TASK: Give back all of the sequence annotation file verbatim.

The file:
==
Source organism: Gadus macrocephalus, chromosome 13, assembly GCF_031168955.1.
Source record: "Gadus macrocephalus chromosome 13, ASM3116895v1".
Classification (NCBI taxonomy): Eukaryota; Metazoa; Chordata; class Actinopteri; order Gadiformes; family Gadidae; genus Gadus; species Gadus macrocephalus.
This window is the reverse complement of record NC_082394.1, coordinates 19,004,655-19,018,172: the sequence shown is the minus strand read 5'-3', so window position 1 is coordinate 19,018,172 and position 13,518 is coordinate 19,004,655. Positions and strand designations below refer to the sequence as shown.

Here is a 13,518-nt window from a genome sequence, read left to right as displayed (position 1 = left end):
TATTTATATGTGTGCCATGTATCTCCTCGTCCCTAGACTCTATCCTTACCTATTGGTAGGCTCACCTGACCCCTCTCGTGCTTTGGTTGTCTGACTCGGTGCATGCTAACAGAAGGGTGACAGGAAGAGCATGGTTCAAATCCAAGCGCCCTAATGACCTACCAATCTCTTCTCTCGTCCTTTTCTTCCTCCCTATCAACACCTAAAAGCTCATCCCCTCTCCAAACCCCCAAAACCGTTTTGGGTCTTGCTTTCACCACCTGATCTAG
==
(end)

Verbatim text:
Source organism: Gadus macrocephalus, chromosome 13, assembly GCF_031168955.1.
Source record: "Gadus macrocephalus chromosome 13, ASM3116895v1".
Classification (NCBI taxonomy): Eukaryota; Metazoa; Chordata; class Actinopteri; order Gadiformes; family Gadidae; genus Gadus; species Gadus macrocephalus.
This window is the reverse complement of record NC_082394.1, coordinates 19,004,655-19,018,172: the sequence shown is the minus strand read 5'-3', so window position 1 is coordinate 19,018,172 and position 13,518 is coordinate 19,004,655. Positions and strand designations below refer to the sequence as shown.

Here is a 13,518-nt window from a genome sequence, read left to right as displayed (position 1 = left end):
TATTTATATGTGTGCCATGTATCTCCTCGTCCCTAGACTCTATCCTTACCTATTGGTAGGCTCACCTGACCCCTCTCGTGCTTTGGTTGTCTGACTCGGTGCATGCTAACAGAAGGGTGACAGGAAGAGCATGGTTCAAATCCAAGCGCCCTAATGACCTACCAATCTCTTCTCTCGTCCTTTTCTTCCTCCCTATCAACACCTAAAAGCTCATCCCCTCTCCAAACCCCCAAAACCGTTTTGGGTCTTGCTTTCACCACCTGATCTAG